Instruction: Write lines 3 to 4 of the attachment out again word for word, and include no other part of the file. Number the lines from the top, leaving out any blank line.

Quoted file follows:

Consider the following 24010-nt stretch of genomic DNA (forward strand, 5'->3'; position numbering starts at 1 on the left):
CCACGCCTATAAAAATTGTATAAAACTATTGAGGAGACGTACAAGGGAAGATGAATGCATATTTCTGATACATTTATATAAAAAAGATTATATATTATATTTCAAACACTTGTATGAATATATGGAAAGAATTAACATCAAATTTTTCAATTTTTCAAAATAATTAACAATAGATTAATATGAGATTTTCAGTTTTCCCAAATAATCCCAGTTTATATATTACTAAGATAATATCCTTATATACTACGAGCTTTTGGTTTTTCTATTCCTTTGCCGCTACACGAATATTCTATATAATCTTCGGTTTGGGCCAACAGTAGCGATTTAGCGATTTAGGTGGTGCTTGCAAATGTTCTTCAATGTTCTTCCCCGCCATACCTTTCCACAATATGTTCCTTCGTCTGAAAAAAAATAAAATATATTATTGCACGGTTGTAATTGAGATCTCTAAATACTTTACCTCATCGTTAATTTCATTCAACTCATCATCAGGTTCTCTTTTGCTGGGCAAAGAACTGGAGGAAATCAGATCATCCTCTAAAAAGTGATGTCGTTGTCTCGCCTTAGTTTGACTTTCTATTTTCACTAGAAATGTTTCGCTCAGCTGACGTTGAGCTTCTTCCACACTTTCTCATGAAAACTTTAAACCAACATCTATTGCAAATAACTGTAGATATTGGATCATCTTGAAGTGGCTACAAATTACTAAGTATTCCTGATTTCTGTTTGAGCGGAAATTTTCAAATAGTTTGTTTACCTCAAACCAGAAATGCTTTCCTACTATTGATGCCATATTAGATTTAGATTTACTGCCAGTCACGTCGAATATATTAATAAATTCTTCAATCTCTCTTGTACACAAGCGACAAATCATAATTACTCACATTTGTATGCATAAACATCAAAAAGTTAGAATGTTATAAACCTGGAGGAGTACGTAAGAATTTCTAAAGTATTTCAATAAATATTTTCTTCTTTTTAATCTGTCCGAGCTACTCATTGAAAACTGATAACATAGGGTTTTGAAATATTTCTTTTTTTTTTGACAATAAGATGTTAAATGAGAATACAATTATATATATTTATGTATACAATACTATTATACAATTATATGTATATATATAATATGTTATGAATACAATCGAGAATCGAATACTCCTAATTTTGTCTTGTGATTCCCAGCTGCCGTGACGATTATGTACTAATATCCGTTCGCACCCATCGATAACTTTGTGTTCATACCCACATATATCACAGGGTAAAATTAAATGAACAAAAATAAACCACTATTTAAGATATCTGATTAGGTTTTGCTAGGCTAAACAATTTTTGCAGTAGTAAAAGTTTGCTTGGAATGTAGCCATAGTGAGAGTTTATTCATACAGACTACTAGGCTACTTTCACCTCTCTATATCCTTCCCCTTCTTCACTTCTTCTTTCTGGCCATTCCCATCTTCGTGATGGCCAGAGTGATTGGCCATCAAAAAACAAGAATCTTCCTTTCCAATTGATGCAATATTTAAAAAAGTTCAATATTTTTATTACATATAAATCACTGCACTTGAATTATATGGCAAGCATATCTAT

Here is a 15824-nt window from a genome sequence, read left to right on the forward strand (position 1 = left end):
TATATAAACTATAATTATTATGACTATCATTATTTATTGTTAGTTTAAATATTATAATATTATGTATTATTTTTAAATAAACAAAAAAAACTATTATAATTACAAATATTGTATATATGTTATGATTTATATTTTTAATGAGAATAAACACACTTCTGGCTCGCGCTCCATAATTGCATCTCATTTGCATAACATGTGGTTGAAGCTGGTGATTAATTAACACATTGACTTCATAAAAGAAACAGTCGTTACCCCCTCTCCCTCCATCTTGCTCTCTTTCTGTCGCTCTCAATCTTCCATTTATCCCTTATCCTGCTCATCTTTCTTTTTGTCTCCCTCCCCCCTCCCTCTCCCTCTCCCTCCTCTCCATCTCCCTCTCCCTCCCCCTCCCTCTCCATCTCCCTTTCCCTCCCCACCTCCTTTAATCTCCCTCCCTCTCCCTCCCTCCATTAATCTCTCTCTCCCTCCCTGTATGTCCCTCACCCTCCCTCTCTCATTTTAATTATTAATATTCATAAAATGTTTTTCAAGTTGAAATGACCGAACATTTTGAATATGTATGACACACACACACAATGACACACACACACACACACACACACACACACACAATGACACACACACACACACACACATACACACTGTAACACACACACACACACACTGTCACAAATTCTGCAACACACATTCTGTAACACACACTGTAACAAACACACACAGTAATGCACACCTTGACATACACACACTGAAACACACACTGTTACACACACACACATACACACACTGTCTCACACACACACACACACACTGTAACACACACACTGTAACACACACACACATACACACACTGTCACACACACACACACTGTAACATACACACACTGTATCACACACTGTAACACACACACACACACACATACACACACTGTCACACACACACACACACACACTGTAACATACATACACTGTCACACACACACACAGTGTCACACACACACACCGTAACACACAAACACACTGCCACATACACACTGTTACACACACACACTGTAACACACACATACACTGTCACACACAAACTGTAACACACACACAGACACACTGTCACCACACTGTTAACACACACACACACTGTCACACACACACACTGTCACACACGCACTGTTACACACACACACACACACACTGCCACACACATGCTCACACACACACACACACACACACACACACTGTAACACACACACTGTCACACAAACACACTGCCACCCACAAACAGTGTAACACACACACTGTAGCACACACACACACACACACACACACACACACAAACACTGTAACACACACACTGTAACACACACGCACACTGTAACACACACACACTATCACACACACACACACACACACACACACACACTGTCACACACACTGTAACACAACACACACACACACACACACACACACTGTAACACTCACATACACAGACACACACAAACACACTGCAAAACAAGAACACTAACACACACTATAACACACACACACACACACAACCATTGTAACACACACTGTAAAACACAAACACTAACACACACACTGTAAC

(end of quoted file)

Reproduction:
Here is a 15824-nt window from a genome sequence, read left to right on the forward strand (position 1 = left end):
TATATAAACTATAATTATTATGACTATCATTATTTATTGTTAGTTTAAATATTATAATATTATGTATTATTTTTAAATAAACAAAAAAAACTATTATAATTACAAATATTGTATATATGTTATGATTTATATTTTTAATGAGAATAAACACACTTCTGGCTCGCGCTCCATAATTGCATCTCATTTGCATAACATGTGGTTGAAGCTGGTGATTAATTAACACATTGACTTCATAAAAGAAACAGTCGTTACCCCCTCTCCCTCCATCTTGCTCTCTTTCTGTCGCTCTCAATCTTCCATTTATCCCTTATCCTGCTCATCTTTCTTTTTGTCTCCCTCCCCCCTCCCTCTCCCTCTCCCTCCTCTCCATCTCCCTCTCCCTCCCCCTCCCTCTCCATCTCCCTTTCCCTCCCCACCTCCTTTAATCTCCCTCCCTCTCCCTCCCTCCATTAATCTCTCTCTCCCTCCCTGTATGTCCCTCACCCTCCCTCTCTCATTTTAATTATTAATATTCATAAAATGTTTTTCAAGTTGAAATGACCGAACATTTTGAATATGTATGACACACACACACAATGACACACACACACACACACACACACACACACACAATGACACACACACACACACACACATACACACTGTAACACACACACACACACACTGTCACAAATTCTGCAACACACATTCTGTAACACACACTGTAACAAACACACACAGTAATGCACACCTTGACATACACACACTGAAACACACACTGTTACACACACACACATACACACACTGTCTCACACACACACACACACACTGTAACACACACACTGTAACACACACACACATACACACACTGTCACACACACACACACTGTAACATACACACACTGTATCACACACTGTAACACACACACACACACACATACACACACTGTCACACACACACACACACACACTGTAACATACATACACTGTCACACACACACACAGTGTCACACACACACACCGTAACACACAAACACACTGCCACATACACACTGTTACACACACACACTGTAACACACACATACACTGTCACACACAAACTGTAACACACACACAGACACACTGTCACCACACTGTTAACACACACACACACTGTCACACACACACACTGTCACACACGCACTGTTACACACACACACACACACACTGCCACACACATGCTCACACACACACACACACACACACACACACTGTAACACACACACTGTCACACAAACACACTGCCACCCACAAACAGTGTAACACACACACTGTAGCACACACACACACACACACACACACACACACAAACACTGTAACACACACACTGTAACACACACGCACACTGTAACACACACACACTATCACACACACACACACACACACACACACACACTGTCACACACACTGTAACACAACACACACACACACACACACACACACTGTAACACTCACATACACAGACACACACAAACACACTGCAAAACAAGAACACTAACACACACTATAACACACACACACACACACAACCATTGTAACACACACTGTAAAACACAAACACTAACACACACACTGTAAC